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The determinants of caregiver use and its costs for elderly inpatients in Korea: a study applying Andersen’s behavioral model of health care utilization and replacement cost method



The average annual healthcare expenditure among elderly patients in Korea is increasing rapidly in indirect healthcare sectors, requiring an understanding of factors related to the use of both formal and informal caregivers. This study analyzed the characteristics of caregiver use and caregiving costs among elderly patients hospitalized due to acute illness or exacerbation of chronic diseases.


A total of 819 study participants were selected from the 2017 Korea Health Panel Study Data. Replacement costing methods were applied to estimate the hours of informal caregiver assistance received by elderly inpatients. Elderly inpatients’ predisposing, enabling, and need factors were studied to identify the relationship between caregiver uses, based on Andersen’s behavior model. A two-part model was applied to analyze the factors related to care receipt and to estimate the incremental costs of care.


Elderly inpatients who used tertiary hospitals (OR: 2.77, p-value < 0.00) and received financial support (OR: 2.68, p-value < 0.00) were more likely to receive support from a caregiver. However, elderly inpatients living alone were lesser to do so (OR: 0.49, p-value < 0.00). Elderly inpatients with Medicaid insurance (β:0.54, p-value = 0.02) or financial aid (β: 0.64, p-value < 0.00) had a statistically positive association with spending more on caregiving costs. Additionally, financial support receivers had incremental costs of $627 in caregiving costs than nonreceivers.


This study presented significant socioenvironmental characteristics of formal and informal caregiver use and the related expenditures. Healthcare management plans that encompass multiple social levels should be implemented to ease the caregiver burden.

Trial registration

Retrospectively registered.

Peer Review reports


In 2019, the number of practicing nurses per 1,000 population in Korea was 6.9, which is lower than that in OECD countries, 8.8 [1]. Korean nurses, unlike those in Western countries, are usually assigned to clinical practices and rarely provide assistance with patients’ daily functions [2, 3]. As a result, informal caregivers, such as family members, generally take care of patients’ daily needs [4, 5]. The Korean hospital culture is different from that in the United States and in European countries in that caregivers often reside with patients in hospital wards, and there is no rigid hospital policy of restricting visiting hours. [6, 7]. According to the Korean Social Trends 2019 reports, the average time spent on family caregiving was 29.5 h per week, with a maximum caregiving time of 168 h per week [8]. Even though informal caregivers spend substantial time assisting their patients, the time costs of informal caregiving in Korea have not been estimated.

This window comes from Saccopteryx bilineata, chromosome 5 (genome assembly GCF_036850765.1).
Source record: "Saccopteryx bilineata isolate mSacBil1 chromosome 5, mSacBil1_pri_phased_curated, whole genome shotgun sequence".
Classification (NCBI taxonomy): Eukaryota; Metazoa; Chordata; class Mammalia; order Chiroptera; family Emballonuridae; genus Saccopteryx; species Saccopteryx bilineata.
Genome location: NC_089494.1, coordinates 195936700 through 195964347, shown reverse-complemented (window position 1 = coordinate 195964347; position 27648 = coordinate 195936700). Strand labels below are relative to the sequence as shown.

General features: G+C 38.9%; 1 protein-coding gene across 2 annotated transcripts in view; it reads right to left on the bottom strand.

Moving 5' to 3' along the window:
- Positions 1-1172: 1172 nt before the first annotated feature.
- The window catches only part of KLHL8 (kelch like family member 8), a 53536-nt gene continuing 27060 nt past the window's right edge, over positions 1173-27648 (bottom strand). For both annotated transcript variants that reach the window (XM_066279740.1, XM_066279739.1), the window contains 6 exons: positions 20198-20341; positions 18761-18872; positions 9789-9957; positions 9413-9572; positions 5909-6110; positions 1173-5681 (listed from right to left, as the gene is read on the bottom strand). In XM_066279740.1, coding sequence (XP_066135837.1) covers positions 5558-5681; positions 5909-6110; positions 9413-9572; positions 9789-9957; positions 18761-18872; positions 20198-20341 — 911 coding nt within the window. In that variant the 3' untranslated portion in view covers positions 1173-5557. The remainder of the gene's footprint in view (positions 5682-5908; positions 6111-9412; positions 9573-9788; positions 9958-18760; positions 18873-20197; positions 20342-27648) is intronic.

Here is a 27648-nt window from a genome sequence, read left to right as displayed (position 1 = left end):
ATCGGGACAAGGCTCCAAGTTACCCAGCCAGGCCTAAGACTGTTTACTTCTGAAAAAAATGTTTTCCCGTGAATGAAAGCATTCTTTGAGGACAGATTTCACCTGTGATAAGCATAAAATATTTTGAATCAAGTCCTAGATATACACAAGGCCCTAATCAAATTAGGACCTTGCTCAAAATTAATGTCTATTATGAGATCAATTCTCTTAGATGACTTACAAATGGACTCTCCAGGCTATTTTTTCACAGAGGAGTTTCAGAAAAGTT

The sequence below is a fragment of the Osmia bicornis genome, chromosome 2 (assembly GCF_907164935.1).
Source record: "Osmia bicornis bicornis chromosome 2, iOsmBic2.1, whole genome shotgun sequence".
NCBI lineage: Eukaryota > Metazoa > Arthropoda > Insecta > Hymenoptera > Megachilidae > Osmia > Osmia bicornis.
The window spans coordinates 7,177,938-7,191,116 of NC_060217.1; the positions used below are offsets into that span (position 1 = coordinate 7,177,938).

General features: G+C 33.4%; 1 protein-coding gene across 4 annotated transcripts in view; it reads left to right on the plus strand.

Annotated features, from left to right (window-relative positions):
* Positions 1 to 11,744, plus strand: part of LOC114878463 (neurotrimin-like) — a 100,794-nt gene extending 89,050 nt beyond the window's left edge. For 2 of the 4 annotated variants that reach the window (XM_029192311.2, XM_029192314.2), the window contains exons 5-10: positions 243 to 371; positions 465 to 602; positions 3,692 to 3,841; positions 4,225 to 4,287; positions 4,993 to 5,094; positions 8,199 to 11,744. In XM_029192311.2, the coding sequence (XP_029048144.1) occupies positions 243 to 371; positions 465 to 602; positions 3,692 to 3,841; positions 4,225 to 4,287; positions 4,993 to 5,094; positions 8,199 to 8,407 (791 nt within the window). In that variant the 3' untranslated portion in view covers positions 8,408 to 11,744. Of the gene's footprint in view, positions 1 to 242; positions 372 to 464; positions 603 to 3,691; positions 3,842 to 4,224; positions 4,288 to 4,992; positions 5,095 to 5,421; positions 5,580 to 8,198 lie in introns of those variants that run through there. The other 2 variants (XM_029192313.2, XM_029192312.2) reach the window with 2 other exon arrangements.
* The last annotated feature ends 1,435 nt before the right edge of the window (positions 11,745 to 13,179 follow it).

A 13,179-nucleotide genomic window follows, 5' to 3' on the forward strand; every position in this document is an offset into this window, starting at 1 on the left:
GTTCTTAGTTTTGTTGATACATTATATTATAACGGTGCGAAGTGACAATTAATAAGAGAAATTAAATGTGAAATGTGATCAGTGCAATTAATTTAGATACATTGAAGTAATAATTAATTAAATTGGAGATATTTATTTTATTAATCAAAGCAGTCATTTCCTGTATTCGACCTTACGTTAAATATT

To relieve the burden of informal caregivers, the Korean government has implemented a comprehensive nursing service (CNS), assigning a team consisting of registered nurses and assistant personnel [2, 6] to designated hospital wards. It has been shown that patients and their family members are more satisfied with this new system [9, 10]. However, some studies have shown no statistical relevance [10] or have shown that nurses working in CNS wards experience worse job distress and higher turnover rates than those working in the general unit [2, 3]. Additionally, due to the short history of the CNS, systems assessment and evaluation of the health outcomes resulting from the CNS still need to be established [2]. As a result, the majority of elderly patients at this point still rely on informal caregivers. Therefore, it is necessary to understand the characteristics of elderly patients’ caregiver use under limited hospital resources to ensure sustainable management.

Andersen’s behavioral model, a theoretical framework encompassing individual and societal levels of healthcare service use, considers an individual’s underlying nature (predisposing factors); social influences, such as an individual’s health beliefs or health policy, that determine health service access (enabling factors); and an individual’s health status or the morbidity rate at the societal level (need factors) [11, 12]. Although numerous studies have applied this model to determine the relationship between healthcare use among elderly patients with diverse health conditions [13], the factors associated with healthcare use differed according to the socio-environmental characteristics. According to Heider’s study, elderly patients in Germany experiencing a greater level of cumulative illness had higher total healthcare costs, including inpatient treatment costs and nursing costs [14]. In addition, elderly Chinese patients who had multiple morbidities, were urban residents, and were health insurance holders were more likely to use inpatient services, showing that social contexts contributes to elderly people’s healthcare use [15].